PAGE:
My home state continues to be a leader on a range of environmental policy, from climate change to marine protected areas. The voter’s collective decision this week to ban disposable plastic bags will go a long way to ensuring a healthy California ocean well into the future.



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Thanks for a Fantastic International Coastal Cleanup! http://blog.oceanconservancy.org/2016/09/20/thanks-for-a-fantastic-international-coastal-cleanup/ http://blog.oceanconservancy.org/2016/09/20/thanks-for-a-fantastic-international-coastal-cleanup/#comments Tue, 20 Sep 2016 13:00:37 +0000 Allison Schutes http://blog.oceanconservancy.org/?p=12890

Thank YOU! This weekend, we wrapped up another spectacular International Coastal Cleanup. Thank you so much to all of our volunteers and supporters who came out to make a difference for our ocean.

Hundreds of thousands of people turned out all over the world to clean up their local beaches and waterways.

Thank you again to everyone who participated in the International Coastal Cleanup. I am so grateful to have allies like you joining me in the fight against marine debris. While beach cleanups alone can’t solve the ocean trash problem, they are an integral piece to the overall solution.

From all of us at Ocean Conservancy – Thank You! See photos from International Coastal Cleanups below:

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Join the International Coastal Cleanup http://blog.oceanconservancy.org/2016/09/14/join-the-international-coastal-cleanup/ http://blog.oceanconservancy.org/2016/09/14/join-the-international-coastal-cleanup/#comments Wed, 14 Sep 2016 13:30:42 +0000 Guest Blogger http://blog.oceanconservancy.org/?p=12690

Written by Tori Glascock

Does all of this trash talk have you feeling down in the dumps? For 30 years, Ocean Conservancy’s International Coastal Cleanup (ICC), has helped keep trash off our beaches and out of the ocean!

Volunteers from states and territories throughout the U.S. and more than 100 countries come together each year and participate in an ICC event near them. You can sign up to clean up or propose a new cleanup site! Three decades of Cleanups have yielded more than 210 million pounds of trash being collected and saved from polluting our ocean. Over 11.5 million volunteers have covered more than 360,000 miles of coastlines across the world.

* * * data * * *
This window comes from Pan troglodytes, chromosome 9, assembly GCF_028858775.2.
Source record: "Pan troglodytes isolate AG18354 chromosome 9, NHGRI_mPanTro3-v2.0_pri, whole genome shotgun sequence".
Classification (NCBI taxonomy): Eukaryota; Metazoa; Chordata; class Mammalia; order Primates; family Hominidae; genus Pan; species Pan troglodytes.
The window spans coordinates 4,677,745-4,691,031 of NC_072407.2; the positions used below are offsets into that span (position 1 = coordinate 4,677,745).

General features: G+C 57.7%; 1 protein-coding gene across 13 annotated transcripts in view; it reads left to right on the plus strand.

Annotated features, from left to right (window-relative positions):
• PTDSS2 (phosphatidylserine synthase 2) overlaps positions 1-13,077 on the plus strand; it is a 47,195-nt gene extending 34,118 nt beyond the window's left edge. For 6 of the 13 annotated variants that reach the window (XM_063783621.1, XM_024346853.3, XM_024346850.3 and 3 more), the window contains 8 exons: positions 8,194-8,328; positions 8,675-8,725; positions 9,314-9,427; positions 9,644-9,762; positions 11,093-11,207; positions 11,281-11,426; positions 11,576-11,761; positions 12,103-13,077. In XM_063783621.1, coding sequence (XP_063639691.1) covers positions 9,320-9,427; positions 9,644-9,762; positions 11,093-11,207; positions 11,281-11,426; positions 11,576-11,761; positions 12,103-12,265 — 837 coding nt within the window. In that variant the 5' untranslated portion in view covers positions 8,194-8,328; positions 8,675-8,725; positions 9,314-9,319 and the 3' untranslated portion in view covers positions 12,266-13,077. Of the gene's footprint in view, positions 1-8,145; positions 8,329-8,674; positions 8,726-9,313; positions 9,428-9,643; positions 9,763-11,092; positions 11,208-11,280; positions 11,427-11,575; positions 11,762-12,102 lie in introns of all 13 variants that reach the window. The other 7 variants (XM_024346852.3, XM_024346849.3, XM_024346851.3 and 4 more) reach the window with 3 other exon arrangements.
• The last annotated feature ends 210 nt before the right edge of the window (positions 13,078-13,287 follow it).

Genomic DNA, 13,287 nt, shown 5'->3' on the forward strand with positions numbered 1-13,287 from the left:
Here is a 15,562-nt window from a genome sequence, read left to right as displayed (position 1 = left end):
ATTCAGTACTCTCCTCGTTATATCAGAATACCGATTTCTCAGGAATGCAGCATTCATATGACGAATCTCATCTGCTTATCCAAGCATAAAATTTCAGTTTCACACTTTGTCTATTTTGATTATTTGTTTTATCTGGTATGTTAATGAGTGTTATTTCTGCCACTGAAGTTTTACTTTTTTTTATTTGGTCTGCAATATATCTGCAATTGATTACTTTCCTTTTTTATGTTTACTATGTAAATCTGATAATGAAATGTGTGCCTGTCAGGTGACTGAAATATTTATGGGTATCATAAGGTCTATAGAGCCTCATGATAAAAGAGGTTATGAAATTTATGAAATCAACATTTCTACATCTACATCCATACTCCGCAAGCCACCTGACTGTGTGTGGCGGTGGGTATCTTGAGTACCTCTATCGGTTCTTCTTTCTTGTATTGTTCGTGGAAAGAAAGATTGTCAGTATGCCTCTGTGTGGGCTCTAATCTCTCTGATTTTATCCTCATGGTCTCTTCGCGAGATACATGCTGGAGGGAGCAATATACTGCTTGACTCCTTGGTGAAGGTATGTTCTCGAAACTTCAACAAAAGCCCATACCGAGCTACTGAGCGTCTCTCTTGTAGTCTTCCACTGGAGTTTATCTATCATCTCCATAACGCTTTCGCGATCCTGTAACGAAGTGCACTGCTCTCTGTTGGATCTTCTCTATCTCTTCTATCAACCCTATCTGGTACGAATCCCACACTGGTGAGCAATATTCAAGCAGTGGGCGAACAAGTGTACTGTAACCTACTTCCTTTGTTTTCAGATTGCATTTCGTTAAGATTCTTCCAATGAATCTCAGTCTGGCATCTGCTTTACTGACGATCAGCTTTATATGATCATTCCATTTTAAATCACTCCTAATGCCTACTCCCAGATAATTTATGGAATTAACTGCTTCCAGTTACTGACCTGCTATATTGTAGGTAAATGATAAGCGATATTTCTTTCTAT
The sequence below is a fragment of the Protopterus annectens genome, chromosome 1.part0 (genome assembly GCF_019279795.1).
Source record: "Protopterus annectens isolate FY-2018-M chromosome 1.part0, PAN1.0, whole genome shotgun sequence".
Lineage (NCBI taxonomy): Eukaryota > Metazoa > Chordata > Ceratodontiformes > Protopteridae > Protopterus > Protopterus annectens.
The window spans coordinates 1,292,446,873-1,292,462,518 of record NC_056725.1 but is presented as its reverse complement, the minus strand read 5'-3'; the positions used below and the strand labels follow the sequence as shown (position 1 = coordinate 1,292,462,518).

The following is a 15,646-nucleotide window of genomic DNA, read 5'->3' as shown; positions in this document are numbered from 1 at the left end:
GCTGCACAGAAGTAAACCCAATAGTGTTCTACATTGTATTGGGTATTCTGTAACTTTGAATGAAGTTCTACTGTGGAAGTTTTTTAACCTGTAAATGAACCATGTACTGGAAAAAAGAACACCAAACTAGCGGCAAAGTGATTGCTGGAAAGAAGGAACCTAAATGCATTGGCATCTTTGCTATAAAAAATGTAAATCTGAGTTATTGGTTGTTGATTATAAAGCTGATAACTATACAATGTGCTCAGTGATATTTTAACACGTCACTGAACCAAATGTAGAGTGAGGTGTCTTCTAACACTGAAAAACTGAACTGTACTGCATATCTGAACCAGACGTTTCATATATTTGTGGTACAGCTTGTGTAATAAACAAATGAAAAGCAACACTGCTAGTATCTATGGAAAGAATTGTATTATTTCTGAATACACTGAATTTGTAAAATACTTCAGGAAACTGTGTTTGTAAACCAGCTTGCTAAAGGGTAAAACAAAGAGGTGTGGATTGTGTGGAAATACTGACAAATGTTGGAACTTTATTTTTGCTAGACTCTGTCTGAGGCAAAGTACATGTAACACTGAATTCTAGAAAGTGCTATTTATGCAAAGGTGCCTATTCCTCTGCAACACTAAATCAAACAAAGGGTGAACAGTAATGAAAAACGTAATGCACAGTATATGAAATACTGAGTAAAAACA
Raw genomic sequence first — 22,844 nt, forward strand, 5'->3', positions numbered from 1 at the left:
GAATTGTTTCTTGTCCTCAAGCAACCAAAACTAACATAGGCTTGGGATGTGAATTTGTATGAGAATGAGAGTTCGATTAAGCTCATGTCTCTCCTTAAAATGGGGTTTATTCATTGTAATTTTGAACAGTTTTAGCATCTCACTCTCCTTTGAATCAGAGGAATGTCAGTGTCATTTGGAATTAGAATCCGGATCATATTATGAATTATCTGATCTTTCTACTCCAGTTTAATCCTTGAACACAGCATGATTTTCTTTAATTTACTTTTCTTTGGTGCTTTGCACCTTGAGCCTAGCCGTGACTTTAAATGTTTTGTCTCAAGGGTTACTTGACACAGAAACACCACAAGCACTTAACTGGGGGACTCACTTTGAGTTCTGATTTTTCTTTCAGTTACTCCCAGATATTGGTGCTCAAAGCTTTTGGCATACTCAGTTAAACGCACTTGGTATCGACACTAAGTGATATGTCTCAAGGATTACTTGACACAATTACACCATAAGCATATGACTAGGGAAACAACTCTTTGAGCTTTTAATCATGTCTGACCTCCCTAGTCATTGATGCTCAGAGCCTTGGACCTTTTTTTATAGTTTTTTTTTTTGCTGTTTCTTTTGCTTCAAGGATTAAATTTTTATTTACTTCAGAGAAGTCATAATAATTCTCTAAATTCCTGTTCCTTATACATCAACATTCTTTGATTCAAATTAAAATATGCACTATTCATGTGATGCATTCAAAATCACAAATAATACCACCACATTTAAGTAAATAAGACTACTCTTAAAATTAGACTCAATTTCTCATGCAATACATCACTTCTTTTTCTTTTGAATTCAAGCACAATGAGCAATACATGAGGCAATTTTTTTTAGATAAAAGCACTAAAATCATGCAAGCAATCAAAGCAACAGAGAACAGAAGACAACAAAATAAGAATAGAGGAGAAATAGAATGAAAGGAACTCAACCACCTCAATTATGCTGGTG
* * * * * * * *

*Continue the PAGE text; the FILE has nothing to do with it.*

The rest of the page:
In 2015 alone, beach, underwater and watercraft volunteers covered 25,188 miles and picked up 18,062,939 million pounds of trash. A plethora of plastic items was found including beverage bottles, bottle caps, straws, bags and utensils. Changes to daily habits such as Skipping the Straw when you go out to restaurants, using reusable water bottles instead of disposable plastic ones and using reusable grocery bags will make a huge impact on helping to decrease the amount of trash that is reaching our ocean.

This year the 31st International Coastal Cleanup will take place on September 17th, 2016. Join in for a day of sun, fun and conserving the ocean!

If you can’t make it to an ICC site, you can do your own cleanup! The International Coastal Cleanup may only be once a year but that is not the only time the coasts need cleaning up. Become a champion of your ocean and keep it trash free all year long. Every piece matters too! Through our mobile data collection app, Clean Swell, each item you pick up and log is one less piece of trash in the ocean and one more step towards trash free seas.

The best thing that you can do for the ocean is to pick up any trash you see, reduce-reuse-recycle and remember that all waterways lead to the ocean! Simple habit changes can have a huge positive impact on our mission to conserve the ocean.

See you at a Cleanup site on September 17th, 2016.

Check out this informative infographic to learn more about the impact of the International Coastal Cleanup.

Tori Glascock is a 2016 Ocean Conservancy Summer Intern.